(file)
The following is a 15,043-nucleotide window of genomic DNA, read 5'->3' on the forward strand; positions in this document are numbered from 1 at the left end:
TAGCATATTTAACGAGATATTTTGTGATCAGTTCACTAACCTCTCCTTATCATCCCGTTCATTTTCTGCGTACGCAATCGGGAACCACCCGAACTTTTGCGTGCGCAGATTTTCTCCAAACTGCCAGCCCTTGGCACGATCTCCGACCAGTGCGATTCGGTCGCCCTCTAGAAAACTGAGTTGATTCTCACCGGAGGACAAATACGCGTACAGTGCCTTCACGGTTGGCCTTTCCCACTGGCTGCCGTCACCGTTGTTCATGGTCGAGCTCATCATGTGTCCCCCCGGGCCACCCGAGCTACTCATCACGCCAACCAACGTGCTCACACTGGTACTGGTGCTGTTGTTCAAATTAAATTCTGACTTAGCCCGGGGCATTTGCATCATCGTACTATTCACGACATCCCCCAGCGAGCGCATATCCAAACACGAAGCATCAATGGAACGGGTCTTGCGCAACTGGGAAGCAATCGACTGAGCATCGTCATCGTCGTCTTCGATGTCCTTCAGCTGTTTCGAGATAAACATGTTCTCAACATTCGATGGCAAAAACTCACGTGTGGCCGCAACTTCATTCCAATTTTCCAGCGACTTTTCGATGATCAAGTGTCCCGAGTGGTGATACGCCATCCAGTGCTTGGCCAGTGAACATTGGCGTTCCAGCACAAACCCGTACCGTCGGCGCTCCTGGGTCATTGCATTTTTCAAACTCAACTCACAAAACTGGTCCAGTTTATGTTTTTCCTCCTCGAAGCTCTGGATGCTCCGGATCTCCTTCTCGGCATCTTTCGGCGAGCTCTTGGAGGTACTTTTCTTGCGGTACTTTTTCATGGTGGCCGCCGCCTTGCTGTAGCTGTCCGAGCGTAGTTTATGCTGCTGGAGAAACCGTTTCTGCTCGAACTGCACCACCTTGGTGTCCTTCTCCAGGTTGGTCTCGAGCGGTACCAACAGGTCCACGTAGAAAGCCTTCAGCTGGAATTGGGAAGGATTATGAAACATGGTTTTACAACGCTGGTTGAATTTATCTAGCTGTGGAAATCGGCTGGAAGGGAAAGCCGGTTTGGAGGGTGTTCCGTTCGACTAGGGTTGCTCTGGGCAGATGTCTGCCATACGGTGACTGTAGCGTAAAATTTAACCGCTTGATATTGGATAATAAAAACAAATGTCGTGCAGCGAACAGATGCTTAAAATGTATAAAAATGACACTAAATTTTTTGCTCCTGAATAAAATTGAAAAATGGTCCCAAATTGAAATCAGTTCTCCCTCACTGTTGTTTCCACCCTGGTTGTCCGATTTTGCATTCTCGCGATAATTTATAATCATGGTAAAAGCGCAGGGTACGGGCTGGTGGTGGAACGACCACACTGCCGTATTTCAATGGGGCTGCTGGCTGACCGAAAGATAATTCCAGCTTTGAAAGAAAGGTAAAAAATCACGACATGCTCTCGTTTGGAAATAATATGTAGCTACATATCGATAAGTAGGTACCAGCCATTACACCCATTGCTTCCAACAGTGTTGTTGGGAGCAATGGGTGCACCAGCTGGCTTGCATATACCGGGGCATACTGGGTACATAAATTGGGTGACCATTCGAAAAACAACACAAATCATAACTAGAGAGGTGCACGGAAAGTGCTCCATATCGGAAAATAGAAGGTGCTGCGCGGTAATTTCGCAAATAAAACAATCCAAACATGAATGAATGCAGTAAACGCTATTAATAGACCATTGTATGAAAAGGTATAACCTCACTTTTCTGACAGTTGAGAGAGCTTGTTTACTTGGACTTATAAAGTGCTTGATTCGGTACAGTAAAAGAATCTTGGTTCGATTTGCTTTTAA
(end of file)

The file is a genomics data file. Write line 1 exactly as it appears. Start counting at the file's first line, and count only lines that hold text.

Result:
The following is a 15,043-nucleotide window of genomic DNA, read 5'->3' on the forward strand; positions in this document are numbered from 1 at the left end: